AS NICE AS P I E

The Weekend Australian - Travel - - Indulgence -

PIES are se­ri­ous busi­ness in Aus­tralia: the won­der­fully named Harry’s Cafe de Wheels in Syd­ney’s Wool­loomooloo is a her­itage-listed tourist at­trac­tion, no less, about to chalk up 15 mil­lion sales. Owner Michael Han­nah tells me he even has two cus­tomers who have been reg­u­lars for more than 40 years (they are about to be re­warded with free pies for life). The Wool­loomooloo op­er­a­tion is the most pop­u­lar (and well known), but there are Harry’s pie vans in in­ner-city sub­urb Hay­mar­ket, outer-west Liver­pool and New­cas­tle.

On a busy day, 4000 pies are sold (and con­sumed), in­clud­ing curry, beef, chicken and mush­room, and cheese and veg­etable, as well as pasties made to a 1945 recipe and sausage rolls. The Tiger is the most pop­u­lar — peas, mash and gravy — named for the orig­i­nal owner, Harry ‘‘ Tiger’’ Ed­wards. It’s Syd­ney’s ver­sion of South Aus­tralia’s floater (where the pie sits up­side down in pea soup). ‘‘ Here we like the peas on top of the pie,’’ Han­nah ex­plains.

He says the se­cret of the pie’s pop­u­lar­ity is in the mak­ing: fil­tered wa­ter, 96 per cent fat-free, grass-fed beef, rock salt and low-fat pas­try. The pie cart has long been part of Syd­ney’s night­club scene (it stays open un­til 4am at week­ends), and nu­mer­ous celebri­ties, from El­ton John and Frank Si­na­tra to Kevin Cost­ner and Pamela An­der­son, have been cus­tomers. Ed­wards started sell­ing pies from a car­a­van near the gates of the Wool­loomooloo Naval Yard dur­ing the De­pres­sion. The curious name came from the lo­cal coun­cil’s in­sis­tence that mo­bile food car­a­vans move a foot (30cm) a day. Be­fore that, it was sim­ply named Harry’s.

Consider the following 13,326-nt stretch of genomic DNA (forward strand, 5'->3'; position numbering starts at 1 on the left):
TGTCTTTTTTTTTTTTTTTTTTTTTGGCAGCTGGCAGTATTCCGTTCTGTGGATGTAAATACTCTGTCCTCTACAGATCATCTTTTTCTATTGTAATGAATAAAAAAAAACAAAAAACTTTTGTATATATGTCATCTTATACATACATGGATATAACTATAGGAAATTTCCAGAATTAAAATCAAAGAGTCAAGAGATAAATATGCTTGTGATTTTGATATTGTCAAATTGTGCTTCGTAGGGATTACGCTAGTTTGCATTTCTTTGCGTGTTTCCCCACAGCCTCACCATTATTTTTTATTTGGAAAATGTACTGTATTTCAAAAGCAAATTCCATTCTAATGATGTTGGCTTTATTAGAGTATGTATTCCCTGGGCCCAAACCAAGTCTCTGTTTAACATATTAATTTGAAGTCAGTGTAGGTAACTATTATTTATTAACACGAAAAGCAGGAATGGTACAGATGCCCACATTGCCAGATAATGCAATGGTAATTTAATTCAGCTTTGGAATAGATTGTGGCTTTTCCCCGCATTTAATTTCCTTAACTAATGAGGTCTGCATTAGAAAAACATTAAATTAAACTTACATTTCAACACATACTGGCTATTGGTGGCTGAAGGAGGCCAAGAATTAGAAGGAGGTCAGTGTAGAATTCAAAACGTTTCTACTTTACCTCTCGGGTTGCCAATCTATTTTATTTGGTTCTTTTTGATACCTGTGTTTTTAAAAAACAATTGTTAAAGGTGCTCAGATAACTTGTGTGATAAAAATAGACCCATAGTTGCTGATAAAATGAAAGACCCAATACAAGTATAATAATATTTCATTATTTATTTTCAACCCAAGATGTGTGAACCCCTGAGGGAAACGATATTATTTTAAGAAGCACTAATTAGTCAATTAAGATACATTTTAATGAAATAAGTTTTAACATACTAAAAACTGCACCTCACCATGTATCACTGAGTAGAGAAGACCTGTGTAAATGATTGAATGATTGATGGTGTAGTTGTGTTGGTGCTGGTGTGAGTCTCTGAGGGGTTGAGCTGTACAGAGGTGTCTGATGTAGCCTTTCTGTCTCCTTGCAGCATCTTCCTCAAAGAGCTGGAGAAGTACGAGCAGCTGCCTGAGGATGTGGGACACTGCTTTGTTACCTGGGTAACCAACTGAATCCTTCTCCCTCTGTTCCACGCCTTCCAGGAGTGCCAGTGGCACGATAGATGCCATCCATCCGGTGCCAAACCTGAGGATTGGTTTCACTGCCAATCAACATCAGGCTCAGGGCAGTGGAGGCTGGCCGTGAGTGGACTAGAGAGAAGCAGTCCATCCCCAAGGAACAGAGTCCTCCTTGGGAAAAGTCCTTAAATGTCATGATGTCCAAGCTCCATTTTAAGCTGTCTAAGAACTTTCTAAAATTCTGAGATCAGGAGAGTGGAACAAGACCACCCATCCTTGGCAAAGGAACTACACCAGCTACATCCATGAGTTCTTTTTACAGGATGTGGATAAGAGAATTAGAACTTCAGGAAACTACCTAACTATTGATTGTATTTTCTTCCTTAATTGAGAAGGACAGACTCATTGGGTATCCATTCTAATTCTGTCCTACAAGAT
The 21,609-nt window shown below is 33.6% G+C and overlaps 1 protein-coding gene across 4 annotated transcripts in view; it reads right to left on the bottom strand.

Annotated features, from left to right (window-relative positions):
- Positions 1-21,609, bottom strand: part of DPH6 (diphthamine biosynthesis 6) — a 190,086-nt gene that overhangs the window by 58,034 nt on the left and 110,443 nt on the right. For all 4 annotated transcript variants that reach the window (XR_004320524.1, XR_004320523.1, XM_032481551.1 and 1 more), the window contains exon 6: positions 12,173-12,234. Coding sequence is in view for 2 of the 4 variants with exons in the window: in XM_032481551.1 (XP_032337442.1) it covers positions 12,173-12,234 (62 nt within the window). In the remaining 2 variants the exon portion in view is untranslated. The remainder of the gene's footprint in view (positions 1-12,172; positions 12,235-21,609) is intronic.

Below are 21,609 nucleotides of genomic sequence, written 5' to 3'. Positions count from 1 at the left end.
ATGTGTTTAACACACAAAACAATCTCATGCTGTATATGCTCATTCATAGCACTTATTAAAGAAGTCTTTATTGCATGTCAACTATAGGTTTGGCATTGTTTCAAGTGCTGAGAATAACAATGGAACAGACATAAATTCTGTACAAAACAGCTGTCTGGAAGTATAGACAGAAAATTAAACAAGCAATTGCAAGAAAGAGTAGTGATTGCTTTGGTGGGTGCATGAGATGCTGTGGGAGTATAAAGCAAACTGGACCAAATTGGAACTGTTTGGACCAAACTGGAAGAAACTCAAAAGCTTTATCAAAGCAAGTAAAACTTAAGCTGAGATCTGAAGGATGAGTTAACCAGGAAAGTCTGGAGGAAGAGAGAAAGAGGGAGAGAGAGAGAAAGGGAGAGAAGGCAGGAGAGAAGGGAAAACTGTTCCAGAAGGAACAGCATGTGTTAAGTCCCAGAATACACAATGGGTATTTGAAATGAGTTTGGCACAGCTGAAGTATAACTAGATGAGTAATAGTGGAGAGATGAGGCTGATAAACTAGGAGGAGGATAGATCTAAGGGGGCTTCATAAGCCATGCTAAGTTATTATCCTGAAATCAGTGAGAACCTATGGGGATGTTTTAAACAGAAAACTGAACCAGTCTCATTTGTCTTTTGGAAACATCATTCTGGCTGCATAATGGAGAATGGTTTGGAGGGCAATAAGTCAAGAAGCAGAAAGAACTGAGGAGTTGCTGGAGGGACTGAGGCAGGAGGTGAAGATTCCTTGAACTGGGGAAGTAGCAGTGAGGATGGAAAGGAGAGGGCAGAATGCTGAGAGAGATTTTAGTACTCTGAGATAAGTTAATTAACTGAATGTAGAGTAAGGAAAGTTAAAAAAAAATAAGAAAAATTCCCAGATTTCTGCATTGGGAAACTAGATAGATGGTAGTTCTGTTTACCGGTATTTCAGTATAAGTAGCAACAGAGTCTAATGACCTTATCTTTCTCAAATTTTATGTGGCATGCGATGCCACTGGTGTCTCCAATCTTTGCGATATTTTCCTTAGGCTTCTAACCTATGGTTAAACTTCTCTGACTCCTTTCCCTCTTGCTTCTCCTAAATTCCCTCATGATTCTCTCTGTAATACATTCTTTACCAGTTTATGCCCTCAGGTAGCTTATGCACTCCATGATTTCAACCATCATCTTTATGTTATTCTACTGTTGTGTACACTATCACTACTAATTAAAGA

In South Aus­tralia, the pie floater is so revered it is on the Na­tional Trust’s her­itage list. In the 1880s there were 13 pie carts across Ade­laide, but this dwin­dled to just two by the 1950s.

The pie floater can still be ex­pe­ri­enced at The Pie Cart out­side Ade­laide Rail­way Sta­tion on North Ter­race. It has been de­scribed as look­ing like ‘‘ a bowl of green, mushy gruel with a lump of some­thing solid sit­ting in it’’, but it’s ac­tu­ally a pea soup with a meat pie and of­ten em­bel­lished with tomato or Worces­ter­shire sauce or vine­gar. Some say it’s best con­sumed while drunk. Also in South Aus­tralia, the Old Bak­ery at Stone Hut in the south­ern Flin­ders Ranges (be­tween Laura and Wirrabara) of­fers some un­usual pies: croc­o­dile, camel, emu, veni­son, goat, rab­bit . . . there’s even steak.

Trav­e­landIn­dul­gence ’ s cor­re­spon­dents also rec­om­mend:

The Robert­son Pie Shop, perched high on the es­carp­ment in the NSW south­ern high­lands, has a choice of 24 va­ri­eties.

Jo­ce­lyn’s Pro­vi­sions, For­ti­tude Val­ley, Bris­bane, sells mem­o­rable pies from the bak­ery door. Jo­ce­lyn’s red wine and beef pie is said to be per­fect for a win­ter snack on the run.

Mick’s Bake­house, Wagga Wagga and Lee­ton, NSW, has a wide range of fill­ings: prawn and crab in Thai red curry, sa­tay chicken, apri­cot chicken and seafood are among the more un­usual.

Pie in the Sky, Olinda, Vic­to­ria, presents of­fer­ings from owner-chef De­nis Sideras that in­clude beef and bur­gundy, beef and Guin­ness, tan­doori chicken and spinach, and Thai green curry.

The Welsh Lady, Ros­alie, Queens­land, is well known for its pas­tries and spe­cialty cakes but own­erchef Gwen Gideon also cooks tasty pies that reg­u­lars ap­par­ently drive many kilo­me­tres to sam­ple. Barry Oliver

Up­per crust: Harry’s Cafe de Wheels

Newspapers in English

Newspapers from Australia

© PressReader. All rights reserved.